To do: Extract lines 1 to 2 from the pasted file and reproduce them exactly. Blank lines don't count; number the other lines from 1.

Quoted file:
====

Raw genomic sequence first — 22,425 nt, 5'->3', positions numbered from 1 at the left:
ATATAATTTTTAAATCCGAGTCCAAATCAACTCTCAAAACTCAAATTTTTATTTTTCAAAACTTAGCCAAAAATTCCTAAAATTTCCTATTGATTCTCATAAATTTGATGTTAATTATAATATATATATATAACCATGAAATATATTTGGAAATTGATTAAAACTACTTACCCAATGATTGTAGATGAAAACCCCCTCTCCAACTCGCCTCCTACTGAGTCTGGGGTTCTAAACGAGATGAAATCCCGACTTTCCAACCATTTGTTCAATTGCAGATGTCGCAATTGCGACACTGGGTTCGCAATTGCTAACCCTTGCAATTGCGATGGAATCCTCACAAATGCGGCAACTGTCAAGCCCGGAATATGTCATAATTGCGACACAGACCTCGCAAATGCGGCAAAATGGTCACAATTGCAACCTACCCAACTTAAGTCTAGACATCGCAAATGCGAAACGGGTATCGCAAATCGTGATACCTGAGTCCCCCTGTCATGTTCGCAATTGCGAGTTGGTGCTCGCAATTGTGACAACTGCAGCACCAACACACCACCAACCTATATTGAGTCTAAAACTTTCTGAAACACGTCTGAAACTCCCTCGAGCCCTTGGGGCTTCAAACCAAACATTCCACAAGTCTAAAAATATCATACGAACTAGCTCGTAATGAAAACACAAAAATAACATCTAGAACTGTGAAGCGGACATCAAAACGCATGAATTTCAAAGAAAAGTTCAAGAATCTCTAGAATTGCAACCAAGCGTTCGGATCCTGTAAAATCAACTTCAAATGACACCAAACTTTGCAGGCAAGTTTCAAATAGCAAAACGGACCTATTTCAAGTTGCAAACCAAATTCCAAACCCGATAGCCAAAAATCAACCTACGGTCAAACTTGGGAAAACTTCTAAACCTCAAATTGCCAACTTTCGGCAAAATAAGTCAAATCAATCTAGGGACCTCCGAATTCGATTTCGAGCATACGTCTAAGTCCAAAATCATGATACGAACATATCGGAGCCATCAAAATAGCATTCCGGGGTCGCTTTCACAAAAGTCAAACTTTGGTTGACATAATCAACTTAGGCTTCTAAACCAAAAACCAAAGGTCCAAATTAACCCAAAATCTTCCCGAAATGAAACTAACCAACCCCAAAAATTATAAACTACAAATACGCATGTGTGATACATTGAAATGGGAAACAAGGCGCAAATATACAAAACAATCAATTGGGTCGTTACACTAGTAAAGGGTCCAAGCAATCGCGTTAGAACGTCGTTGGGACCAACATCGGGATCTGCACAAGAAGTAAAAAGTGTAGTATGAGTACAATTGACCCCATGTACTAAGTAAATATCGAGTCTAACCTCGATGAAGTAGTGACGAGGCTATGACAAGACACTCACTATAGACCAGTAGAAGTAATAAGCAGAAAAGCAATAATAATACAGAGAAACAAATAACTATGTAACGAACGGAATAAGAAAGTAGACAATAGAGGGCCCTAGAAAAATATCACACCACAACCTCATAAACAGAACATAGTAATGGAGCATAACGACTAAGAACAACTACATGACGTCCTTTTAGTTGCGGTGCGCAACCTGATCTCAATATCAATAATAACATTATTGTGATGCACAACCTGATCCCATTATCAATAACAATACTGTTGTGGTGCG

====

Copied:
Raw genomic sequence first — 22,425 nt, 5'->3', positions numbered from 1 at the left:
ATATAATTTTTAAATCCGAGTCCAAATCAACTCTCAAAACTCAAATTTTTATTTTTCAAAACTTAGCCAAAAATTCCTAAAATTTCCTATTGATTCTCATAAATTTGATGTTAATTATAATATATATATATAACCATGAAATATATTTGGAAATTGATTAAAACTACTTACCCAATGATTGTAGATGAAAACCCCCTCTCCAACTCGCCTCCTACTGAGTCTGGGGTTCTAAACGAGATGAAATCCCGACTTTCCAACCATTTGTTCAATTGCAGATGTCGCAATTGCGACACTGGGTTCGCAATTGCTAACCCTTGCAATTGCGATGGAATCCTCACAAATGCGGCAACTGTCAAGCCCGGAATATGTCATAATTGCGACACAGACCTCGCAAATGCGGCAAAATGGTCACAATTGCAACCTACCCAACTTAAGTCTAGACATCGCAAATGCGAAACGGGTATCGCAAATCGTGATACCTGAGTCCCCCTGTCATGTTCGCAATTGCGAGTTGGTGCTCGCAATTGTGACAACTGCAGCACCAACACACCACCAACCTATATTGAGTCTAAAACTTTCTGAAACACGTCTGAAACTCCCTCGAGCCCTTGGGGCTTCAAACCAAACATTCCACAAGTCTAAAAATATCATACGAACTAGCTCGTAATGAAAACACAAAAATAACATCTAGAACTGTGAAGCGGACATCAAAACGCATGAATTTCAAAGAAAAGTTCAAGAATCTCTAGAATTGCAACCAAGCGTTCGGATCCTGTAAAATCAACTTCAAATGACACCAAACTTTGCAGGCAAGTTTCAAATAGCAAAACGGACCTATTTCAAGTTGCAAACCAAATTCCAAACCCGATAGCCAAAAATCAACCTACGGTCAAACTTGGGAAAACTTCTAAACCTCAAATTGCCAACTTTCGGCAAAATAAGTCAAATCAATCTAGGGACCTCCGAATTCGATTTCGAGCATACGTCTAAGTCCAAAATCATGATACGAACATATCGGAGCCATCAAAATAGCATTCCGGGGTCGCTTTCACAAAAGTCAAACTTTGGTTGACATAATCAACTTAGGCTTCTAAACCAAAAACCAAAGGTCCAAATTAACCCAAAATCTTCCCGAAATGAAACTAACCAACCCCAAAAATTATAAACTACAAATACGCATGTGTGATACATTGAAATGGGAAACAAGGCGCAAATATACAAAACAATCAATTGGGTCGTTACACTAGTAAAGGGTCCAAGCAATCGCGTTAGAACGTCGTTGGGACCAACATCGGGATCTGCACAAGAAGTAAAAAGTGTAGTATGAGTACAATTGACCCCATGTACTAAGTAAATATCGAGTCTAACCTCGATGAAGTAGTGACGAGGCTATGACAAGACACTCACTATAGACCAGTAGAAGTAATAAGCAGAAAAGCAATAATAATACAGAGAAACAAATAACTATGTAACGAACGGAATAAGAAAGTAGACAATAGAGGGCCCTAGAAAAATATCACACCACAACCTCATAAACAGAACATAGTAATGGAGCATAACGACTAAGAACAACTACATGACGTCCTTTTAGTTGCGGTGCGCAACCTGATCTCAATATCAATAATAACATTATTGTGATGCACAACCTGATCCCATTATCAATAACAATACTGTTGTGGTGCG